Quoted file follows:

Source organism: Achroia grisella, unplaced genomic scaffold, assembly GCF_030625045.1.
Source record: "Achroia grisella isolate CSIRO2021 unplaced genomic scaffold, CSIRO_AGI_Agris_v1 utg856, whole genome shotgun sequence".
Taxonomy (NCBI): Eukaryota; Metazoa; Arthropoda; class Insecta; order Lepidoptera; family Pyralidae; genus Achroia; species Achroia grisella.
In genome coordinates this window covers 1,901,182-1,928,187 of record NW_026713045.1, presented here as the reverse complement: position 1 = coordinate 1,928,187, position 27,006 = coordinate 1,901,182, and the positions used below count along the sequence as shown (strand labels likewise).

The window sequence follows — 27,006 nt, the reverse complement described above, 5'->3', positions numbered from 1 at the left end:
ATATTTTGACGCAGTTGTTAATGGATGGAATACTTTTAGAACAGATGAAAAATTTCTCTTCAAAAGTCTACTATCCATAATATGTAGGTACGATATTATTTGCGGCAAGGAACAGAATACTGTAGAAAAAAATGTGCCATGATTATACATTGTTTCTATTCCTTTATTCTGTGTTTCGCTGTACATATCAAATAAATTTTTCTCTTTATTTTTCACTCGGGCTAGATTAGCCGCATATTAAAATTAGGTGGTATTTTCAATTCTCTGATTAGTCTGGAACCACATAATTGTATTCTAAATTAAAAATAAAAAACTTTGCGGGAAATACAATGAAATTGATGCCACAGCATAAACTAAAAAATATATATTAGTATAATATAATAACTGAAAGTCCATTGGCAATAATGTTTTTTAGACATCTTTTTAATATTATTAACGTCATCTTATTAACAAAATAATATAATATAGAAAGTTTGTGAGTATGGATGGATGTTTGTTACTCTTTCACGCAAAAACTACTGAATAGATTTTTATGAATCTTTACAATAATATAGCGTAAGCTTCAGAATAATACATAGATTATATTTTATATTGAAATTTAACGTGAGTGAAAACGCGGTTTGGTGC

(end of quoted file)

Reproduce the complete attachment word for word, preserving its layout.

Source organism: Achroia grisella, unplaced genomic scaffold, assembly GCF_030625045.1.
Source record: "Achroia grisella isolate CSIRO2021 unplaced genomic scaffold, CSIRO_AGI_Agris_v1 utg856, whole genome shotgun sequence".
Taxonomy (NCBI): Eukaryota; Metazoa; Arthropoda; class Insecta; order Lepidoptera; family Pyralidae; genus Achroia; species Achroia grisella.
In genome coordinates this window covers 1,901,182-1,928,187 of record NW_026713045.1, presented here as the reverse complement: position 1 = coordinate 1,928,187, position 27,006 = coordinate 1,901,182, and the positions used below count along the sequence as shown (strand labels likewise).

The window sequence follows — 27,006 nt, the reverse complement described above, 5'->3', positions numbered from 1 at the left end:
ATATTTTGACGCAGTTGTTAATGGATGGAATACTTTTAGAACAGATGAAAAATTTCTCTTCAAAAGTCTACTATCCATAATATGTAGGTACGATATTATTTGCGGCAAGGAACAGAATACTGTAGAAAAAAATGTGCCATGATTATACATTGTTTCTATTCCTTTATTCTGTGTTTCGCTGTACATATCAAATAAATTTTTCTCTTTATTTTTCACTCGGGCTAGATTAGCCGCATATTAAAATTAGGTGGTATTTTCAATTCTCTGATTAGTCTGGAACCACATAATTGTATTCTAAATTAAAAATAAAAAACTTTGCGGGAAATACAATGAAATTGATGCCACAGCATAAACTAAAAAATATATATTAGTATAATATAATAACTGAAAGTCCATTGGCAATAATGTTTTTTAGACATCTTTTTAATATTATTAACGTCATCTTATTAACAAAATAATATAATATAGAAAGTTTGTGAGTATGGATGGATGTTTGTTACTCTTTCACGCAAAAACTACTGAATAGATTTTTATGAATCTTTACAATAATATAGCGTAAGCTTCAGAATAATACATAGATTATATTTTATATTGAAATTTAACGTGAGTGAAAACGCGGTTTGGTGC